Below trend growth to continue
Almost without irony, we have to report that Friday’s US durable goods orders report was sufficiently weak to power US stock indices to new record highs, such was the ‘zero for longer’ interpretation of the data. Not the better than expected +4% headline read-out, but the core numbers for capital goods that exclude both (exceptionally strong) Boeing aircraft orders and also relatively strong auto orders.
Almost without irony, we have to report that Friday’s US durable goods orders report was sufficiently weak to power US stock indices to new record highs, such was the ‘zero for longer’ interpretation of the data. Not the better than expected +4% headline read-out, but the core numbers for capital goods that exclude both (exceptionally strong) Boeing aircraft orders and also relatively strong auto orders. The ‘Capital Goods orders ex-defence ex-aircraft’ series fell by 0.5% (+0.3% expected) alongside which February was revised from -1.4% to -2.2%. Ex-transport only, orders fell 0.2% (+0.3%E) with February now put at -1.3% not the -0.4% originally reported.
Following the data, the Atlanta Fed revised its Q1 ‘GDPNow’ estimate back down to 0.1% from 0.2%, having revised it up from 0.1% after the relatively strong existing home sales data a week ago. The official (Bloomberg) market consensus as of Friday sat at 1.0% (the Advance GDP estimate is due on Wednesday). The Atlanta Fed don’t claim a superior track record versus market consensus forecasts, but the average absolute error of their (final) estimate prior to the (Advance) GDP release is 0.68%, and the standard error 0.94%. What this does suggest is that risk to the market consensus sits to the downside.
Directly on the back of the data, the US Treasury two-year note yield fell by 2.4bps to 0.5041%, the 5yr an even bigger 5.1bps to 1.3141% and the 10yr -4.9bps to 1.9086%. Earlier the 10yr Bund held Thursday’s backup, closing down just 1bp at 0.155%. This though was prior to the conclusion of Friday’s EuroFin meeting in Riga, which failed to produce any progress towards a deal in front of upcoming Greek IMF debt repayments,. Rather, the highlight was more outpourings of frustration directed mostly at Greek Finance Minister Vardoulakis.
In stocks, the NASDAQ made its second consecutive record closing high, +0.71% to 5092, the S&P 500 added 0.23% to a new all-time closing high of 2117.7 and the Dow was +0.12% to 18080. Earlier the Eurostoxx 50 added 0.43% led by a 0.74% rally in the German Dax.
In FX, the US dollar was softer across the board with the exception of CAD (-0.25% to 1.2174). GBP (0.87%) and NOK (+0.71%) just pipped AUD to first place, but AUD/USD still added 0.59% to 0.7824. USD/JPY lost 0.5% to Y118.99 and NZD added 0.11% to 0.7602. A EUR/USD gain of 0.45% to 1.0873 together with Yen strength depressed the DXY by 0.37% to 96.92.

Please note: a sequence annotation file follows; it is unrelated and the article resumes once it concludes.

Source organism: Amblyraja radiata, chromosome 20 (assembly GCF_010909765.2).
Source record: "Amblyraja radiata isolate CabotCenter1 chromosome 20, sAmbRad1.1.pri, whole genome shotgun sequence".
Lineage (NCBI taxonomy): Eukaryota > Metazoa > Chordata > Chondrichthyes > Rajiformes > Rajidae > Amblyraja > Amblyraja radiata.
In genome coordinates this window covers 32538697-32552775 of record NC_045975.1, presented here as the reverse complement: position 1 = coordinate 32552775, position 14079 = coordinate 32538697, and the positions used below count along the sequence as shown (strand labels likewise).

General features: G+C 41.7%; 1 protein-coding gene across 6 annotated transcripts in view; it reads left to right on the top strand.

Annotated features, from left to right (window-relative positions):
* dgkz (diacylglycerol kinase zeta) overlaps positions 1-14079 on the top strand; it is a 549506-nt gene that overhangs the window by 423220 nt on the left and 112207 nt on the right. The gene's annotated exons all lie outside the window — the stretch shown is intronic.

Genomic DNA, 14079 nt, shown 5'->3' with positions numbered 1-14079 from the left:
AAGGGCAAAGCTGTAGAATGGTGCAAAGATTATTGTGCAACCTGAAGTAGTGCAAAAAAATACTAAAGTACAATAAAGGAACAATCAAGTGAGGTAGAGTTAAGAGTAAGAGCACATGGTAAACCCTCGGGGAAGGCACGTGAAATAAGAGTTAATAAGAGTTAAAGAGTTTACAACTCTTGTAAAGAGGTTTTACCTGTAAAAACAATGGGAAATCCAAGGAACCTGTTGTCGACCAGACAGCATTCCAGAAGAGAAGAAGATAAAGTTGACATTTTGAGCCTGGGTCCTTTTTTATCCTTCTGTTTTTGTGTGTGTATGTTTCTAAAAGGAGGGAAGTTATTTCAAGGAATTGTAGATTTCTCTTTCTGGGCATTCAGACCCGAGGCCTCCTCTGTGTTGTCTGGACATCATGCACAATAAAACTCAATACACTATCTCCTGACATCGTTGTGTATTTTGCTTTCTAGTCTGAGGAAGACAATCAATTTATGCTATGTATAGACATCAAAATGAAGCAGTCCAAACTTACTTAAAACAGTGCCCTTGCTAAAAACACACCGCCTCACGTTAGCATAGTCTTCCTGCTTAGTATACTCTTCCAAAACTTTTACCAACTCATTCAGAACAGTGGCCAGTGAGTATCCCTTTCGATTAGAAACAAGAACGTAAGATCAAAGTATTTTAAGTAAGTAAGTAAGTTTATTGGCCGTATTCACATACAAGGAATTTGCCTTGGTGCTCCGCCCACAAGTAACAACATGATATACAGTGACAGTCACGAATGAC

In commodities, iron ore continues its recovery from sub-$50 recent lows, +$2.99 to $57.81. Metals in general were stronger, the LMEX index +1.9% but gold lost $15 to $1179. Oil was mixed, Brent +$0.43 to $65.28 but WTI -$0.59 to $57.15.
Also out Friday was the German April IFO survey, where the headline Business Conditions reading just beat expectations at 108.6 (108.4) up from 107.9 in March. The Current Assessment reading rose to 113.9 from 112.1 (112.4E) but the Expectations index fell to 103.5 from 103.9 (104.5E) which most analysts were quick to attribute to Greece-related uncertainties.
Australia’s weekend housing auctions activity was very low due to Saturday’s Anzac Day commemorations. Just 550 auctions across the 7 cities, versus 2,541 the previous Saturday. Sydney recorded a record 91.1% clearance rate and Melbourne 87.4%. Prices were up 0.2% in Sydney on the week (+6.8%YTD) but down 0.2% in Melbourne (4.8% YTD).
Lots to look forward to this week, though nothing of note on Monday itself (and NZ is closed for the ANZAC holiday). Apple report earnings tonight, where scrutiny will include the impact of US dollar strength on top line revenue (back in January, Apple warned of a $2bn hit).
Australia: RBA Governor Stevens speaks Tuesday morning in Sydney, 08:40 AEST. Data includes RBA credit, Trade prices, house prices, RBA Commodity price and AiG Manufacturing PMI
NZ: RBNZ OCR Review Thursday, merchandise trade, ANZ Business Survey, building consents, credit aggregates
China: Official PMIs (Friday)
US: FOMC (Wed), Q1 GDP (Wed), Manufacturing ISM (Fri), March PCE deflators, consumer sentiment, house prices, Fed speakers post FOMC
Europe: Confidence readings, CPI, UK Q1 GDP
Japan: BoJ meeting with new economy projections (Thur), CPI (Fri)
On global stock markets, the S&P 500 was +0.20%. Bond markets saw US 10-years -4.91bp to 1.91%. On commodity markets, Brent crude oil +0.66% to $65.28, gold-1.6% to $1,175, iron ore +5.5% to $57.81. AUD is at 0.7823 and the range since Friday’s local close was 0.7771 – 0.7841. Indicative range today 0.7800 – 0.7850. (For more market prices, please see p.2 of the pdf).
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